The European Commission has slapped fines totaling 290 million euros ($339 million) on 16 industrial plastic bag makers for operating a price-fixing cartel, some of them for more than 20 years.
A three-year probe into bag sector practices found that sales directors and even managing directors of competing suppliers, often meeting at their trade association Valveplast, secretly agreed on sales prices for Germany, France, Spain and the Benelux countries, according to the European Commission.
Quoting from internal association memos, the EC highlighted calls for documents linking Valveplast with ``figures for allocating markets and prices'' to be destroyed.
Documents and other evidence originally was seized by European Union antitrust inspectors in dawn raids on bag producers in June 2002. The EC probe was launched after British Polythene Industries plc, Europe's top polyethylene film and bag producer, revealed the cartel's existence.
Operating cartels is considered a serious breach of EU antitrust legislation and companies found guilty in the past have faced heavy fines.
Although fines imposed on some former cartel members were reduced or dropped altogether where a company assisted the EC investigation, other suppliers appeared shaken by the severity of the penalties.
The biggest single fine of 56.5 million euros ($66 million) was imposed on UPM-Kymmene Oyj of Helsinki, Finland, in connection with its Rosenlew PE film and sack business. UPM-Kymmene sold that subsidiary, with plants in France and Finland, to Rheinische Kunststoffwerke GmbH (RKW) of Worms, Germany, in December 2000.
Spain's largest PE film converting company, Armando Alvarez SA, and its offshoot, Plasticos EspaÃ±oles SA, based in Torrelavega, jointly face a fine of 42 million euros ($49 million).
Other suppliers fined large sums include Greven, Germany-based Nordenia International AG and its former unit Nordfolien GmbH of Steinfeld, Germany, with a joint fine of 39.1 million euros ($45.7 million); Rheinische Kunststoffwerke GmbH, now a top European film maker and converter, 39 million euros ($45.6 million); and German producer Bischof + Klein GmbH & Co. KG, 29.2 million euros ($34 million). Its French branch, Bischof + Klein France SA, was fined nearly 4 million euros ($4.7 million).
Smaller fines were imposed on a number of Dutch, French and German bag producers found to have been involved in the cartel.
Announcing its decision, EC pointed out it has waived completely the original 53 million euro ($62 million) fine facing Greenock, Scotland-based British Polythene Industries under European Commission ``leniency arrangements,'' applied because the company was first to provide evidence in the probe.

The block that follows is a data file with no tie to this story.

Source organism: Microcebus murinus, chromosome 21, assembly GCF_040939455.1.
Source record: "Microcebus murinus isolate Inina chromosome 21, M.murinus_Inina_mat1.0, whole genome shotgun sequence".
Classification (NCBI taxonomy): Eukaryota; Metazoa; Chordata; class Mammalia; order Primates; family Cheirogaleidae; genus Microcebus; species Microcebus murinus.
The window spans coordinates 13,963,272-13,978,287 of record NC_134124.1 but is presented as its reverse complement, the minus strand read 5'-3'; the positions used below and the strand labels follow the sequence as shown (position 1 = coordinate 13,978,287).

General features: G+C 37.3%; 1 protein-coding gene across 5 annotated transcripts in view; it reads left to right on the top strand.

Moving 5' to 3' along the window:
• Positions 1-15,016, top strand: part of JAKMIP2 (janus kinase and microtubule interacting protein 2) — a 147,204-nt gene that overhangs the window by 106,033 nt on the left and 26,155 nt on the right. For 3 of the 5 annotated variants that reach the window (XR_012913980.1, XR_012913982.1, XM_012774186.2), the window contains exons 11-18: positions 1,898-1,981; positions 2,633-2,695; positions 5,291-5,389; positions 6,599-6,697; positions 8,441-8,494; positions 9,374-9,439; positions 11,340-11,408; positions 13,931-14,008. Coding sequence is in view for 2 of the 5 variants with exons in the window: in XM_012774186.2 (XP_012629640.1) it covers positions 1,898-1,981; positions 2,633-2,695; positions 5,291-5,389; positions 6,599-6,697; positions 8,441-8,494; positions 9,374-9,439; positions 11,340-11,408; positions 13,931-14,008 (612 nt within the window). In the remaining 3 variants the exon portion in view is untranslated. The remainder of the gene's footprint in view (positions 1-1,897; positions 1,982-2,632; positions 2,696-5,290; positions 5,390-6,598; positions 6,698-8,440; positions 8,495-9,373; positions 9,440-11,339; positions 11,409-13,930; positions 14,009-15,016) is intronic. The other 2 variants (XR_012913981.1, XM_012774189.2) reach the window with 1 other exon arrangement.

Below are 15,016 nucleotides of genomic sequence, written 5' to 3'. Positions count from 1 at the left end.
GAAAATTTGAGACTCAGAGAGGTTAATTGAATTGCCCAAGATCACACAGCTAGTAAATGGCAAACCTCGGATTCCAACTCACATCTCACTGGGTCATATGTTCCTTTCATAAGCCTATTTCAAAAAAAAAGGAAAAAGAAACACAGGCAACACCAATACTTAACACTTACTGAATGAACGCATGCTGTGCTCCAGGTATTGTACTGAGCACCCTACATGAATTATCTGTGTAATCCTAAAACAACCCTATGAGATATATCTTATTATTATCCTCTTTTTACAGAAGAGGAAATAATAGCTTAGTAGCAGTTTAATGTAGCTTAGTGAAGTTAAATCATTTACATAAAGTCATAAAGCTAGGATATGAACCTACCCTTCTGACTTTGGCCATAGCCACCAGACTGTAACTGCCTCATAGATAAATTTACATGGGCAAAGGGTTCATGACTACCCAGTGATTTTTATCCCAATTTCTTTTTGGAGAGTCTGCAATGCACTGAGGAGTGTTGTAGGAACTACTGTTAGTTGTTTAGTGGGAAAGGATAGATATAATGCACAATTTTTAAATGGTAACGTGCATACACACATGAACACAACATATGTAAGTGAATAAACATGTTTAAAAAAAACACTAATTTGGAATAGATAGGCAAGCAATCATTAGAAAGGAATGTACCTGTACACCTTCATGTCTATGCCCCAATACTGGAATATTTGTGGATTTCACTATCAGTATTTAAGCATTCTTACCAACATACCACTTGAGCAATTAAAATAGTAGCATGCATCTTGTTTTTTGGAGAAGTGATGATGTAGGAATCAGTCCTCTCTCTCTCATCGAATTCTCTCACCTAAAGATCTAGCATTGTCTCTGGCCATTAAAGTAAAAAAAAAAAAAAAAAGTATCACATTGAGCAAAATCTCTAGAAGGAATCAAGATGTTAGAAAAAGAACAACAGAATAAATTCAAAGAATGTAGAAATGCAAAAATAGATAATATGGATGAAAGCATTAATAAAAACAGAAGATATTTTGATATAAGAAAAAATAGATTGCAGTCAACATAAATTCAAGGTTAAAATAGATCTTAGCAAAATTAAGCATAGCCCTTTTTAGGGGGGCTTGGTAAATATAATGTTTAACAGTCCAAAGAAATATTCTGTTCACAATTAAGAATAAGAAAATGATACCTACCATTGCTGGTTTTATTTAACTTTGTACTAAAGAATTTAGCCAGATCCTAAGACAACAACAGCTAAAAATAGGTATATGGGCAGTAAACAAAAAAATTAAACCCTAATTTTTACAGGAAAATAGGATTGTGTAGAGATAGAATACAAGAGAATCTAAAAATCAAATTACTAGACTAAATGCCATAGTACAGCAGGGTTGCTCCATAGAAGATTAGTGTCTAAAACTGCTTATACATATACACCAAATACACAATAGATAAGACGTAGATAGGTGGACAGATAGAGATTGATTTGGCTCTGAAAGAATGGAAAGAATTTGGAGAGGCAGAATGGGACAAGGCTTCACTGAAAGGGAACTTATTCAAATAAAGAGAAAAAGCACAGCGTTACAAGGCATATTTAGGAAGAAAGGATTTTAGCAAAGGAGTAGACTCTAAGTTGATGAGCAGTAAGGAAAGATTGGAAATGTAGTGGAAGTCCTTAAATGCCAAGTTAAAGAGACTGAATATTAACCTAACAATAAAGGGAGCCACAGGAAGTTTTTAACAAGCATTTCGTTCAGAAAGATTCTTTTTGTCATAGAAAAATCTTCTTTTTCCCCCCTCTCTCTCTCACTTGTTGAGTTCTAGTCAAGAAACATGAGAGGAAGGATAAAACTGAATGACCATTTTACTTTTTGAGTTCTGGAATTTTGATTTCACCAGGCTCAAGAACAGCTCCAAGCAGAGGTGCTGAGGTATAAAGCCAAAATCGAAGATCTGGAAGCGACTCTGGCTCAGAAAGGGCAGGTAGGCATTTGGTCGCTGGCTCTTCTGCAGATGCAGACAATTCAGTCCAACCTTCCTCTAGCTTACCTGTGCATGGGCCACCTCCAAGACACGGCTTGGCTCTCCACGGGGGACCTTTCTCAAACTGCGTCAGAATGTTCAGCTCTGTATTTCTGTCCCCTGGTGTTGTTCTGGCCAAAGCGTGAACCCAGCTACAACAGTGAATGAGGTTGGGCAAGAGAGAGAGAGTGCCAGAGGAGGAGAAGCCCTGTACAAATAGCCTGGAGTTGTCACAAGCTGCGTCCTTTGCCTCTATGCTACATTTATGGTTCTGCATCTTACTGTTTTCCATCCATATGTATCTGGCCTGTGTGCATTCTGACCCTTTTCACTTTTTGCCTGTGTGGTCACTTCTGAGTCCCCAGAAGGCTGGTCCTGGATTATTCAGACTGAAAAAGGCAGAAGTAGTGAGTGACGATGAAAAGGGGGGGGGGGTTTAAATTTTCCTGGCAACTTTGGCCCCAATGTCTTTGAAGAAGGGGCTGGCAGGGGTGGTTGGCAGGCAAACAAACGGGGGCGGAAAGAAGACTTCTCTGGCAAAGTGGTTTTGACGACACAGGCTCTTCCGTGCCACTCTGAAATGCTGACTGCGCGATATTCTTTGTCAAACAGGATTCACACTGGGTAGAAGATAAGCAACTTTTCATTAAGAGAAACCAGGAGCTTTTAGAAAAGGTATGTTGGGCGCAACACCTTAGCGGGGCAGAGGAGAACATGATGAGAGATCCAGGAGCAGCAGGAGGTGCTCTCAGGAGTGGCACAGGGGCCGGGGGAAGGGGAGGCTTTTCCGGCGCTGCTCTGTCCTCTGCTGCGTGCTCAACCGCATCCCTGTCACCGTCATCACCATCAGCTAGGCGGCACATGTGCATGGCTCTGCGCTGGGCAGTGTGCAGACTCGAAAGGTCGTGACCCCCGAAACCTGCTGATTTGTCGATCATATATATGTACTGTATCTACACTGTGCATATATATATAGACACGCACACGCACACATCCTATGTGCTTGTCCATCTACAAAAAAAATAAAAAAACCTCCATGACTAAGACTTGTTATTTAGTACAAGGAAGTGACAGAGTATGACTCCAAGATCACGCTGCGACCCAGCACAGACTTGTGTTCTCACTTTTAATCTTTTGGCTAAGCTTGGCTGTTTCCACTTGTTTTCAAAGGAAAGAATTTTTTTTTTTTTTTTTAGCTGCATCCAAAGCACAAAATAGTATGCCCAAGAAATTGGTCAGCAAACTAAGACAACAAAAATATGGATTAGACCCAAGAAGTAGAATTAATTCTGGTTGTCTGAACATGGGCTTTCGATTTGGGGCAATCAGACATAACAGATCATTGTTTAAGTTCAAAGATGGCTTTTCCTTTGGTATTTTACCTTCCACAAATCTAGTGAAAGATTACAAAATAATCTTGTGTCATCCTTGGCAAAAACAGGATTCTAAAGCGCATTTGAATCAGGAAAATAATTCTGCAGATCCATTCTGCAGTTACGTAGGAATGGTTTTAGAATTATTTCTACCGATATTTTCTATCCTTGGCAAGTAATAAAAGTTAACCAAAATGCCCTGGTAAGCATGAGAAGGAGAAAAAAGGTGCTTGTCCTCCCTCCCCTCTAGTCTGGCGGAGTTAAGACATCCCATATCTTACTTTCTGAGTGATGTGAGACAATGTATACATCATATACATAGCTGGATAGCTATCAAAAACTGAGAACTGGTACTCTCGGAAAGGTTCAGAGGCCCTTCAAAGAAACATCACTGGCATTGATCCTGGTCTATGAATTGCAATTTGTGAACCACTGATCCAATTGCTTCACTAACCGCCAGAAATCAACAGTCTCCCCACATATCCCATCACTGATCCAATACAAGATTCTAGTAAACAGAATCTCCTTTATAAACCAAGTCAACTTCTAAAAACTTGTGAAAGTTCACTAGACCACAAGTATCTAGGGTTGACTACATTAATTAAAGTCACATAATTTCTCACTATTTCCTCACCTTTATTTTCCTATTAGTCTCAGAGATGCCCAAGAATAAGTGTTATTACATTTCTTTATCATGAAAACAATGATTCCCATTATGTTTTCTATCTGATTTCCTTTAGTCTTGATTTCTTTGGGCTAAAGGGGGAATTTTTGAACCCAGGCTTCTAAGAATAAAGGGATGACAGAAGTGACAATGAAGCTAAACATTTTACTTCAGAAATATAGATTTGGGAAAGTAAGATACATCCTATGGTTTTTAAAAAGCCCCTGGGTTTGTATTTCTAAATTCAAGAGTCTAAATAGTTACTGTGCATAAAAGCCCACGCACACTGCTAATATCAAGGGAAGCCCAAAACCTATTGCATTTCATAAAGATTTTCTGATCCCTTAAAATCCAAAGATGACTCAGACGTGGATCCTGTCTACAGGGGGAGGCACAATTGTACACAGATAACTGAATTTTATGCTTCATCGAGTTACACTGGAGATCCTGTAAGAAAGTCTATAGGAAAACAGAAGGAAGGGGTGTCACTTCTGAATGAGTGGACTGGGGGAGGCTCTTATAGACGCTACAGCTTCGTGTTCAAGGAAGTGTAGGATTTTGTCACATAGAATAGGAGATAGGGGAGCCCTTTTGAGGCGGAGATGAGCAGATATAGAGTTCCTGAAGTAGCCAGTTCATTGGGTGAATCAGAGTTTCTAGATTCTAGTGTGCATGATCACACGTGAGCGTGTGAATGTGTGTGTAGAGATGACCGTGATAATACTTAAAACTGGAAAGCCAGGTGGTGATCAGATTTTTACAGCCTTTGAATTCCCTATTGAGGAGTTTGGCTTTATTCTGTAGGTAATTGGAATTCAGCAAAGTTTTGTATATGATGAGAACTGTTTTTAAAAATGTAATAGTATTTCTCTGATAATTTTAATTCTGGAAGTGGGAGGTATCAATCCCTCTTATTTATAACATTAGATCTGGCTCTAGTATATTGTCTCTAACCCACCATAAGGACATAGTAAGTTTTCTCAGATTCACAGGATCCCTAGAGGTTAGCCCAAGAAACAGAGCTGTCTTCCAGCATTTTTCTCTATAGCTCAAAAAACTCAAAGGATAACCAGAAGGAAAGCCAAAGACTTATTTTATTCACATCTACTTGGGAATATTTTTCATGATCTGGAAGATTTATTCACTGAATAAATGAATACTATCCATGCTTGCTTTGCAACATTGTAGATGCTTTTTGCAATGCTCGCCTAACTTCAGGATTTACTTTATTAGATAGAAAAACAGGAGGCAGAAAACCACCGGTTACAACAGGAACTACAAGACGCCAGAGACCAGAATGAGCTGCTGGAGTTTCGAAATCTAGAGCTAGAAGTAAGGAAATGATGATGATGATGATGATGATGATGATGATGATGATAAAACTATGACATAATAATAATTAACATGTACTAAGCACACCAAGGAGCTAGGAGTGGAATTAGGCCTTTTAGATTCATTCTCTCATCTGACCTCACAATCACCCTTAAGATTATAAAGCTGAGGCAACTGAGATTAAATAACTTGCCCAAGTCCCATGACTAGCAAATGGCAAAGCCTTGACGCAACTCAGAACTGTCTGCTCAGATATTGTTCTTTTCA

``It is gratifying that, after so many years of uncertainty, hard work, and cooperation with the Commission, the group has been granted full immunity. We hope that this marks the end of the matter,'' BPI Chairman Cameron McLatchie said, after the decision was announced.
He acknowledged that the European Commission still may pursue an original competition law infringement probe, launched in August 2001, into BPI and other producers of agricultural and industrial films. It was when BPI checked its competition practices companywide that it uncovered evidence of the bags cartel.
In the latest case, several other bag producers were fined smaller sums, including 12.2 million euros ($14.3 million) to London-based Low & Bonar plc and its subsidiary Bonar Technical Fabrics NV. That case related to L&B's former heavy-duty sacks and silage stretch-wrap business, Bonar Phormium Packaging NV of Zele, Belgium, which it sold to BPI in 1997.
Following the European Commission's announcement, L&B called the fine ``disproportionate,'' adding that it will consider appealing once it receives the detailed decision. Those fined should receive the full EC ruling within days.
In Spain, Alvarez admitted shock at the size of the fine it and its offshoot face. ``We will study the Commission's ruling and prepare a response. But the size of the fine is incredibly big and out of proportion to the activity involved,'' said financial manager Gonzalo Gomez.
Announcing the fines, the EC said it had proved that the bag producers involved were aware their behavior was illegal.
``Together, the producers concerned controlled most of the market in industrial bags in the countries covered by the cartel. In 2001 this was estimated at some 265 million euros [$310 million],'' the EC stated. It called the case ``a very serious offense.''
Neelie Kroes, EU competition commissioner, said of the decision: ``Cartels are the worst obstacle to competition and I intend to penalize firms that operate them and so jeopardize the basis of our market economy. ... I am sending a very clear message to company directors that such practices are unacceptable.''
EC has encouraged any company affected by the cartel's anti-competitive behavior to take the matter to courts of EU member states, using the EC findings to seek damages. If awarded, these damages would be in addition to the European Commission fines, it said.